Pump 80 delivers solution from chamber 71 to the patient (directly or indirectly), as described above, under control of processor 50. The volume of that solution is determined by the processor 150 based on the height of the solution in chamber 71 as detected by mesne measuring element 70, also as described above. The processor 150 compares the aforementioned volume determinations to determine—redundantly—how much solution has been delivered to the patient.

At conclusion of the treatment cycle, processor 150 opens a valve 82 downstream of pump 80 and simultaneously closes other valves (e.g., valves 46-49) to pump fluid expelled from the peritoneum 110 to drainage bag 30. In the illustrated embodiment, PD solution is drained via gravity-assist, although in other embodiments it may be pumped out (e.g., via pump 80 or otherwise).

Described and shown herein are apparatus and methods for delivering PD solution to a patient meeting the objectives set forth above. It will be appreciated that the embodiments described here are merely examples of the invention and that other embodiments, incorporating changes therein, fall within the scope of the invention. Thus, by way of non-limiting example, although the illustrated embodiment is directed to an apparatus for delivering PD solution to a patient, in other embodiments the invention may be utilized in the delivery of other solutions and fluids. And, by way of further non-limiting example, although cassette 15 may be replaced by multiple cassettes, each with a respective portion of the functionality of cassette 15.

Claims

1. An apparatus for delivering peritoneal dialysis (PD) solution from a supply to a patient, comprising

A. a piezoelectric (“piezo”) pump that comprises a piezoelectric sensor, the piezo pump being in fluid coupling with a supply of PD solution and configured to pump PD solution from the supply to a mesne measuring element that includes a chamber, the piezo pump generating signals indicative of a volume of the PD solution pumped by it where those signals are indicative of a degree and direction of bending of the at least one piezoelectric sensor,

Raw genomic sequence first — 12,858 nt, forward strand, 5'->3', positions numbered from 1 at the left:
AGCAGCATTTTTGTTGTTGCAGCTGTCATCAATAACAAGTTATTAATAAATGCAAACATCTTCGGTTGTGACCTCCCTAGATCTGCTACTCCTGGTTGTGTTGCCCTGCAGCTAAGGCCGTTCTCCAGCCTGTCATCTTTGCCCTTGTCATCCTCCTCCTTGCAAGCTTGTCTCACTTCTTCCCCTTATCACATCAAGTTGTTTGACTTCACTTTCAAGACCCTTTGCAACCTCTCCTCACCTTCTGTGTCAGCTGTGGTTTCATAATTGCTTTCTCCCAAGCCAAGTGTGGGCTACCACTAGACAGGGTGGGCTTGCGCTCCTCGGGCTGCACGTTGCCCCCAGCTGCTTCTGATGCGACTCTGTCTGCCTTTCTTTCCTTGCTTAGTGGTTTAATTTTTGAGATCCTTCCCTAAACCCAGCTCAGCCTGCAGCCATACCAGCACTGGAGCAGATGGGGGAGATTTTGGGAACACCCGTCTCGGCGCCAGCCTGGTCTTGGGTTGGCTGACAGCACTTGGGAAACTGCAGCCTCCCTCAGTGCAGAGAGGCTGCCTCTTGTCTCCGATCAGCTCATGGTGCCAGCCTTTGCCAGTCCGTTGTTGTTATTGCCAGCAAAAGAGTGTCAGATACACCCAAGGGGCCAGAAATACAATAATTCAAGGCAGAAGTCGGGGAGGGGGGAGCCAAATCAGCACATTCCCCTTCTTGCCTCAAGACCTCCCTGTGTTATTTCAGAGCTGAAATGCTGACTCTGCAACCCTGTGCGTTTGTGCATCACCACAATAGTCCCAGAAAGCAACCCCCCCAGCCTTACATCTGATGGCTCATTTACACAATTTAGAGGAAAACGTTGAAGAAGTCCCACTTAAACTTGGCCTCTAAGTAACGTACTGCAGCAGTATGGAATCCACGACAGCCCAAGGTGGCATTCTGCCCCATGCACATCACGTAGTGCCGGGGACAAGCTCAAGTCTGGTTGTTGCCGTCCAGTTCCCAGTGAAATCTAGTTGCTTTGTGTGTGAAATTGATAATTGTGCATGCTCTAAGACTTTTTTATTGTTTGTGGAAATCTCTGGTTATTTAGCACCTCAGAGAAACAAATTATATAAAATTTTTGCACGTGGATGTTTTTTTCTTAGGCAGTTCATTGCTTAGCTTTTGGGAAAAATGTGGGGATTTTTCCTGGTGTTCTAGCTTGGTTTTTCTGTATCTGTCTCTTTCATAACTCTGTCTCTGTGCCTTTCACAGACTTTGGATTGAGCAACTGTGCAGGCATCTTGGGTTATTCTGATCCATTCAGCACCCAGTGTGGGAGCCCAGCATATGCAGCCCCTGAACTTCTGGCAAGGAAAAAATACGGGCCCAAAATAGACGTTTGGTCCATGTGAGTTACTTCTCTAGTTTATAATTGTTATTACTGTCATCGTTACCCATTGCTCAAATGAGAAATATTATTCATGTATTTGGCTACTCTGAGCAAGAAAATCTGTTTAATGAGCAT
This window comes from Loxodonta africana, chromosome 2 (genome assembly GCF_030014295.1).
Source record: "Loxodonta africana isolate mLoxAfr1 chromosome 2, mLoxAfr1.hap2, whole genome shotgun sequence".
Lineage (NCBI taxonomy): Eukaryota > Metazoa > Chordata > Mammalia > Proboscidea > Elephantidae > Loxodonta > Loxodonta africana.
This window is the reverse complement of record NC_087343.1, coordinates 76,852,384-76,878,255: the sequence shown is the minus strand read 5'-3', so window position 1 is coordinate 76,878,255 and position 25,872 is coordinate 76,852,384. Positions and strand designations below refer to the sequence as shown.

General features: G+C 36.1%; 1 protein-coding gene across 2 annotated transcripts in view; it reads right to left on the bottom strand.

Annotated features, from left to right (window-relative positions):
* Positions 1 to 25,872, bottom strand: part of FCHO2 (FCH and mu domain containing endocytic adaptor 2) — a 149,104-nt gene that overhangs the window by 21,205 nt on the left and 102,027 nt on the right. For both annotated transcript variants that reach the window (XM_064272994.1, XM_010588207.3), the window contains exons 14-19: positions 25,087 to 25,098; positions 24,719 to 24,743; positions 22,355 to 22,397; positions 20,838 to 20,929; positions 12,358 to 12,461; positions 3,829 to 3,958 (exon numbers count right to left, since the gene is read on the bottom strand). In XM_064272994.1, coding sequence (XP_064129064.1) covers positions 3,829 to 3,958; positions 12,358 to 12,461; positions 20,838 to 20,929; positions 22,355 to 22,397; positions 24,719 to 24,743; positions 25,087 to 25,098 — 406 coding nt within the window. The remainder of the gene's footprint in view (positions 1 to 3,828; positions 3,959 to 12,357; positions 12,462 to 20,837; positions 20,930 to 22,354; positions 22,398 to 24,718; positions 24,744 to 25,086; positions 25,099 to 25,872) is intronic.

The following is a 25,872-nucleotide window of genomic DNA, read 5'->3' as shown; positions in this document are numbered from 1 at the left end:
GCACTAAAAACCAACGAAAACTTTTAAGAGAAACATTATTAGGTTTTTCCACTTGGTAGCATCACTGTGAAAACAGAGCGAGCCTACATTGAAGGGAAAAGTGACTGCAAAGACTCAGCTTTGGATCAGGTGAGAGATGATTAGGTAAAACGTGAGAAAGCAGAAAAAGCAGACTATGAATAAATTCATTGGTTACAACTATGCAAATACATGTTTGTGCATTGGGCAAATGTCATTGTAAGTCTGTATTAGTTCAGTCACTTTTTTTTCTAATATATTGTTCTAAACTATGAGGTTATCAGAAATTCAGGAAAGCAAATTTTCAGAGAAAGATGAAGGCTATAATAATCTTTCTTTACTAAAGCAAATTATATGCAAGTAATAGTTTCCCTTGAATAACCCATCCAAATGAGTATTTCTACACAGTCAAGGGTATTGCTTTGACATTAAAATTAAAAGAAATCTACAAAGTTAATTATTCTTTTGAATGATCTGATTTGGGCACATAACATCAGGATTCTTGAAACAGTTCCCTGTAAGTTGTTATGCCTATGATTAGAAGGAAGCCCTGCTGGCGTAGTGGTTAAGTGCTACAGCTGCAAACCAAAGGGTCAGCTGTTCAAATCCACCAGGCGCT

B. the mesne measuring element, in fluid coupling with the first pump, generating signals indicative of a volume of PD solution within the chamber, and
C. a second pump, fluidly coupled to the mesne measuring element, that routes PD solution from the mesne measuring element for delivery to the patient, wherein the second pump comprises a peristaltic pump,
D. one or more processors in communications coupling with the piezo pump and the mesne measuring element, wherein the one or more processors determine a volume of PD solution delivered to the patient as a function of the volume-indicative signals generated by any of the piezo pump and the mesne measuring element.

2. The apparatus of claim 1, wherein the one or more processors compare the volume-indicative signals generated by the piezo pump and the mesne measuring element to determine, redundantly, how much PD solution has been delivered to the patient.

3. The apparatus of claim 1, wherein the piezoelectric sensor comprises at least one piezoelectric element that generates an electrical signal in response to flexing.

4. The apparatus of claim 1, wherein the signals generated by the piezo pump have peak-to-peak amplitudes and/or timings that are a function of the volume of PD solution pumped from the supply.

5. The apparatus of claim 1, comprising a plurality of said piezo pumps, each in fluid coupling with the supply, and each that pumps PD solution from the supply to the mesne measuring element, the plurality of piezo pumps each generating signals indicative of a volume of PD solution pumped by that respective pump.

6. The apparatus of claim 1, wherein the mesne measuring element generates the second volume-indicating signals based on a height of PD solution in the chamber of the mesne measuring element.